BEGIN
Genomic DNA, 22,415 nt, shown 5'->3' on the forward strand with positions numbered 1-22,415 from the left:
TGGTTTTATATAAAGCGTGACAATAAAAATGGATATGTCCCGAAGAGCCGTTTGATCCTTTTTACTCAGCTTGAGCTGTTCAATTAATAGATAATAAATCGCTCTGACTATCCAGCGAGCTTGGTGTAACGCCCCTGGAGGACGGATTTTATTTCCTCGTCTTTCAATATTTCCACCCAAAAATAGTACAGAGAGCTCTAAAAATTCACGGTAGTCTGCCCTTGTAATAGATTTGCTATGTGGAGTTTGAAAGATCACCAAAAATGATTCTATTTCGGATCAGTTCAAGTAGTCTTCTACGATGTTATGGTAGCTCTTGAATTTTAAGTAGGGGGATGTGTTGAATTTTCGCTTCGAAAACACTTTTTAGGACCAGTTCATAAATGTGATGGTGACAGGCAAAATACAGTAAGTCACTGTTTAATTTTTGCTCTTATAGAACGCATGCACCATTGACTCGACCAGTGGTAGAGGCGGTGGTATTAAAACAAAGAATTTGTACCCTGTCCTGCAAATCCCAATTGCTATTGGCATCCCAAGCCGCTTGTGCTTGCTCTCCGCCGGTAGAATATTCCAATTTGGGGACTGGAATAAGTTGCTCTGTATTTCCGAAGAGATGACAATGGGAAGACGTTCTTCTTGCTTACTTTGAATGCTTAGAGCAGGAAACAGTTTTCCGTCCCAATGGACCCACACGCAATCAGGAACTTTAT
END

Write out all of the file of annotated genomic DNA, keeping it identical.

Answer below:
Genomic DNA, 22,415 nt, shown 5'->3' on the forward strand with positions numbered 1-22,415 from the left:
TGGTTTTATATAAAGCGTGACAATAAAAATGGATATGTCCCGAAGAGCCGTTTGATCCTTTTTACTCAGCTTGAGCTGTTCAATTAATAGATAATAAATCGCTCTGACTATCCAGCGAGCTTGGTGTAACGCCCCTGGAGGACGGATTTTATTTCCTCGTCTTTCAATATTTCCACCCAAAAATAGTACAGAGAGCTCTAAAAATTCACGGTAGTCTGCCCTTGTAATAGATTTGCTATGTGGAGTTTGAAAGATCACCAAAAATGATTCTATTTCGGATCAGTTCAAGTAGTCTTCTACGATGTTATGGTAGCTCTTGAATTTTAAGTAGGGGGATGTGTTGAATTTTCGCTTCGAAAACACTTTTTAGGACCAGTTCATAAATGTGATGGTGACAGGCAAAATACAGTAAGTCACTGTTTAATTTTTGCTCTTATAGAACGCATGCACCATTGACTCGACCAGTGGTAGAGGCGGTGGTATTAAAACAAAGAATTTGTACCCTGTCCTGCAAATCCCAATTGCTATTGGCATCCCAAGCCGCTTGTGCTTGCTCTCCGCCGGTAGAATATTCCAATTTGGGGACTGGAATAAGTTGCTCTGTATTTCCGAAGAGATGACAATGGGAAGACGTTCTTCTTGCTTACTTTGAATGCTTAGAGCAGGAAACAGTTTTCCGTCCCAATGGACCCACACGCAATCAGGAACTTTAT